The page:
By Topic

How to select a technology lawyer

Sign In

Cookies must be enabled to login.After enabling cookies , please use refresh or reload or ctrl+f5 on the browser for the login options.

Formats Non-Member Member
$31 $13
Learn how you can qualify for the best price for this item!
Become an IEEE Member or Subscribe to
IEEE Xplore for exclusive pricing!
close button

puzzle piece

IEEE membership options for an individual and IEEE Xplore subscriptions for an organization offer the most affordable access to essential journal articles, conference papers, standards, eBooks, and eLearning courses.

Learn more about:

IEEE membership

IEEE Xplore subscriptions

2 Author(s)
Hassett, D. ; Williams, Mullen, Christian & Dobbins PC, Washington, DC, USA ; Voas, J.

Investigating your technology law needs may save you money and headaches down the lines. IT professionals are dealing more with outside vendors and consultants. In these transactions, it is vital to protect your intellectual property (IP). One of the best ways to do this is to use the appropriate “legalese”. Poorly written nondisclosure agreements (NDAs), contracts, memorandums of understanding, and other legal documents can sink a business. Large corporations usually have sizable legal staffs to protect their interests. It's the smaller firms that need the most help. If you are making technology decisions at smaller companies, be aware that: (i) any dealings you enter into without legal representation automatically put you at a disadvantage, and will appear to the opposing parties as a sign of weakness; (ii) protecting technology today can substantially increase its future value-for example, the value of America Online is greatly enhanced by its recognizable trademark; (iii) some law firms will work at reduced rates if they believe in your technology and you agree to retain their services in the future (after you hit the big time). The article gives advice on how to select an appropriate lawyer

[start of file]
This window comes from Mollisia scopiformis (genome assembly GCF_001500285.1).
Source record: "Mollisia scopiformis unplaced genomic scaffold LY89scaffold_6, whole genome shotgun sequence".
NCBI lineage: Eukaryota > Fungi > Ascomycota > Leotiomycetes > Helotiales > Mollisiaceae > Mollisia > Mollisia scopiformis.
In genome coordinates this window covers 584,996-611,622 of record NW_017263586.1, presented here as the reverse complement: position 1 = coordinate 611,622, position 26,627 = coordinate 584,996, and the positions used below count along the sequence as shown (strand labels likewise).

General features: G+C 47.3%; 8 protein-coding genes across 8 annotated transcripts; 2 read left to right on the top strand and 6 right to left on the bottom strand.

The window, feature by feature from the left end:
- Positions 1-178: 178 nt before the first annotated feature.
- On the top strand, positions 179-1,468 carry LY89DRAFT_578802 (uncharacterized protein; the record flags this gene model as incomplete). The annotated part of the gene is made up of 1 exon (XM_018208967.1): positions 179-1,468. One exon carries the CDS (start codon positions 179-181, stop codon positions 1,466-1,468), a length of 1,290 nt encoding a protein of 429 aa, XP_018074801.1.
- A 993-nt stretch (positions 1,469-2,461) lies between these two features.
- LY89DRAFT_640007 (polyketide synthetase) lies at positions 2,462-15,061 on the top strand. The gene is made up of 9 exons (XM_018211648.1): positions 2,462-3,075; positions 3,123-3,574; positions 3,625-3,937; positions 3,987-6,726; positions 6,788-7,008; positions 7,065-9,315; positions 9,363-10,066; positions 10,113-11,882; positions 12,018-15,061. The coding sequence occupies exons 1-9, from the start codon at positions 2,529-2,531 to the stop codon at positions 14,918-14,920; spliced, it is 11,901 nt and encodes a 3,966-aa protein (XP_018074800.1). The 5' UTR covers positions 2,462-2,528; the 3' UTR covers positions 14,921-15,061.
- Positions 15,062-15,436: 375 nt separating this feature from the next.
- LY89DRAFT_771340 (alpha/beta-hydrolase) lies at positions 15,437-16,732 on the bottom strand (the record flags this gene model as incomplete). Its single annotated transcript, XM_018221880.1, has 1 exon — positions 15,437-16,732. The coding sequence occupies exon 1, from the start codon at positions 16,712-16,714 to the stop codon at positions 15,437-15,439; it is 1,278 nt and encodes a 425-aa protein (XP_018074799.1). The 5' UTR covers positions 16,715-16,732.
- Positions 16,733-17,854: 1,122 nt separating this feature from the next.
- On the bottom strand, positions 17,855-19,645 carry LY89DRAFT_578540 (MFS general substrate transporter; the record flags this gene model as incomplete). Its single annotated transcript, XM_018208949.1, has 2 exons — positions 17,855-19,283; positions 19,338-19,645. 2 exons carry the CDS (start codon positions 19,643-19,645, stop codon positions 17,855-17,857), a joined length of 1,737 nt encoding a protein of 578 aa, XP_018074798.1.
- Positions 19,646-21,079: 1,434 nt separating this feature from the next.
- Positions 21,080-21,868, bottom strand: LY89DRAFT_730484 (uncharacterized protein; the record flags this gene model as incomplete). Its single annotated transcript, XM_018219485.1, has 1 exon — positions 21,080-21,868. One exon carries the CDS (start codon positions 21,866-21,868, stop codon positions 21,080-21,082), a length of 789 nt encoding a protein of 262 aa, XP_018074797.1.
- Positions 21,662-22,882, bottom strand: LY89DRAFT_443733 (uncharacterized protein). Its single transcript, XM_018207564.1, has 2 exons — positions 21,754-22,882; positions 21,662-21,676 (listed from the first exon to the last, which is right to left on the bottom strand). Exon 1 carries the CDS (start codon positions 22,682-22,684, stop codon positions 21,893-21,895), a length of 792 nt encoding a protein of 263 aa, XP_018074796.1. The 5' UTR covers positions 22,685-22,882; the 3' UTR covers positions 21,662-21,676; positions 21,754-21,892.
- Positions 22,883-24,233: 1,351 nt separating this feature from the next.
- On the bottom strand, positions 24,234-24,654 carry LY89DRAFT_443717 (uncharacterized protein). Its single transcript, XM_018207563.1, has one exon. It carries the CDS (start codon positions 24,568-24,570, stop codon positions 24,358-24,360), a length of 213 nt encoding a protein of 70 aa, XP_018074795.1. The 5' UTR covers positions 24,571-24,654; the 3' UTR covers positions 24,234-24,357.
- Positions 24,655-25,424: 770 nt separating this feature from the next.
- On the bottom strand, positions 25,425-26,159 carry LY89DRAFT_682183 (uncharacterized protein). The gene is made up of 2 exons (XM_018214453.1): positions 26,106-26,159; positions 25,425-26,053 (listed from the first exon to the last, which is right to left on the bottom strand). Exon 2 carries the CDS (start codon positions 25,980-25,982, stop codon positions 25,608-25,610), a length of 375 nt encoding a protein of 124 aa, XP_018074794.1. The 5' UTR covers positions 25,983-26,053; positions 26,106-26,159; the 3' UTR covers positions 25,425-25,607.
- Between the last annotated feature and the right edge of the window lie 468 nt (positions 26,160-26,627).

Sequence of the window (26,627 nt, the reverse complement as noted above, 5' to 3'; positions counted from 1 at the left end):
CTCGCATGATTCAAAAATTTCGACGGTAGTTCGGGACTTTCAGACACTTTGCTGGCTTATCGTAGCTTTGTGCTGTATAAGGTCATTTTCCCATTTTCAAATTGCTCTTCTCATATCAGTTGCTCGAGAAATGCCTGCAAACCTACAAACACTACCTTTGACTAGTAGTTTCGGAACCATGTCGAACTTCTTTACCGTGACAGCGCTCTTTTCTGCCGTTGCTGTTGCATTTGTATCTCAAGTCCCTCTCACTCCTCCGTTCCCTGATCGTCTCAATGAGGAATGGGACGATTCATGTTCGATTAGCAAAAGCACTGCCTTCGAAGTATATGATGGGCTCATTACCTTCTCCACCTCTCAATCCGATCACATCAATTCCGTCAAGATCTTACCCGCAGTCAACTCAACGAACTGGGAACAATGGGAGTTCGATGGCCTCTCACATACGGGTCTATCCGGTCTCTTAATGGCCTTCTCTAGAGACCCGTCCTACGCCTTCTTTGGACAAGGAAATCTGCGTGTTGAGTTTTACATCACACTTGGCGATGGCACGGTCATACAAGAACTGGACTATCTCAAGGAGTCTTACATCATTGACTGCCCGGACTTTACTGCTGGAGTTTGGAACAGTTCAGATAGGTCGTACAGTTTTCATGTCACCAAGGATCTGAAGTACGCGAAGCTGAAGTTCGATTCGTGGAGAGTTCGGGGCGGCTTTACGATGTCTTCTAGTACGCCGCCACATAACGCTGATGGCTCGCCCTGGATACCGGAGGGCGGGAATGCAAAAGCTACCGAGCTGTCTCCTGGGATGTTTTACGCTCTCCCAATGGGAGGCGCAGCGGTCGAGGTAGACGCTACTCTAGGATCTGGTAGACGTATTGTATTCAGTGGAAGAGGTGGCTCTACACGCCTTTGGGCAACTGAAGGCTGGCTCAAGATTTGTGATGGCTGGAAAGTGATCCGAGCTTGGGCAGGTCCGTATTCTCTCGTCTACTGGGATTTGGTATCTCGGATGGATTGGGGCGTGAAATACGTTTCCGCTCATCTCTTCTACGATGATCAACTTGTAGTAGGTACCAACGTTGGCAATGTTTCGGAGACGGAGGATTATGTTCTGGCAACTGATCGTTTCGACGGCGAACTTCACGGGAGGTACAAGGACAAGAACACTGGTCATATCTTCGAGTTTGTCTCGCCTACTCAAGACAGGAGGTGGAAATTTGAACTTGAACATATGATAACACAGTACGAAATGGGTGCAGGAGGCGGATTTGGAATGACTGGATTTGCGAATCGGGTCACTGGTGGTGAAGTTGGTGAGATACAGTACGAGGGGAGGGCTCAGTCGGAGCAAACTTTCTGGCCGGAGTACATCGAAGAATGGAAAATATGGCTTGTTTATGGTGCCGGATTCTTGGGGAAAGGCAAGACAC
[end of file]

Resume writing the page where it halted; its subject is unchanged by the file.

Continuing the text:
Published in:

IT Professional  (Volume:1 ,  Issue: 2 )